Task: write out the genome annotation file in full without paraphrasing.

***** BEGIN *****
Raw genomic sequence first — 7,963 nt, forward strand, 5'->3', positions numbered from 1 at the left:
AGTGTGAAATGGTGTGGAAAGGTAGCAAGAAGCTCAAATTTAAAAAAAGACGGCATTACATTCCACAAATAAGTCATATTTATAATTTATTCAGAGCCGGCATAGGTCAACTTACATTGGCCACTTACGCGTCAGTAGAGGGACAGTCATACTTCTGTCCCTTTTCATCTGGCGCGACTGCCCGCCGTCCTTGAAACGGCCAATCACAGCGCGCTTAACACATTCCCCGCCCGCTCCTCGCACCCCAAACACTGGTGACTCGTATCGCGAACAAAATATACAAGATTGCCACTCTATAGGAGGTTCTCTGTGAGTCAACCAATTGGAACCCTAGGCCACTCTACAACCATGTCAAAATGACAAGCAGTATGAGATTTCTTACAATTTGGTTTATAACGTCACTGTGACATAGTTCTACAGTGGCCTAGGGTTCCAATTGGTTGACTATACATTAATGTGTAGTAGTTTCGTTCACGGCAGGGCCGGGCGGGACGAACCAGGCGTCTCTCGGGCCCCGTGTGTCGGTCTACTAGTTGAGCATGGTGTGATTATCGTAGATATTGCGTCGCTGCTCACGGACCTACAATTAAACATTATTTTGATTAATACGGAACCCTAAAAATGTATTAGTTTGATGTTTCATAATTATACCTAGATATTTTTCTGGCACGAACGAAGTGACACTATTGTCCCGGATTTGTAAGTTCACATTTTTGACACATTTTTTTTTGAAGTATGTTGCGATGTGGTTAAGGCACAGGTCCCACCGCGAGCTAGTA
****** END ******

Raw genomic sequence first — 7,963 nt, forward strand, 5'->3', positions numbered from 1 at the left:
AGTGTGAAATGGTGTGGAAAGGTAGCAAGAAGCTCAAATTTAAAAAAAGACGGCATTACATTCCACAAATAAGTCATATTTATAATTTATTCAGAGCCGGCATAGGTCAACTTACATTGGCCACTTACGCGTCAGTAGAGGGACAGTCATACTTCTGTCCCTTTTCATCTGGCGCGACTGCCCGCCGTCCTTGAAACGGCCAATCACAGCGCGCTTAACACATTCCCCGCCCGCTCCTCGCACCCCAAACACTGGTGACTCGTATCGCGAACAAAATATACAAGATTGCCACTCTATAGGAGGTTCTCTGTGAGTCAACCAATTGGAACCCTAGGCCACTCTACAACCATGTCAAAATGACAAGCAGTATGAGATTTCTTACAATTTGGTTTATAACGTCACTGTGACATAGTTCTACAGTGGCCTAGGGTTCCAATTGGTTGACTATACATTAATGTGTAGTAGTTTCGTTCACGGCAGGGCCGGGCGGGACGAACCAGGCGTCTCTCGGGCCCCGTGTGTCGGTCTACTAGTTGAGCATGGTGTGATTATCGTAGATATTGCGTCGCTGCTCACGGACCTACAATTAAACATTATTTTGATTAATACGGAACCCTAAAAATGTATTAGTTTGATGTTTCATAATTATACCTAGATATTTTTCTGGCACGAACGAAGTGACACTATTGTCCCGGATTTGTAAGTTCACATTTTTGACACATTTTTTTTTGAAGTATGTTGCGATGTGGTTAAGGCACAGGTCCCACCGCGAGCTAGTA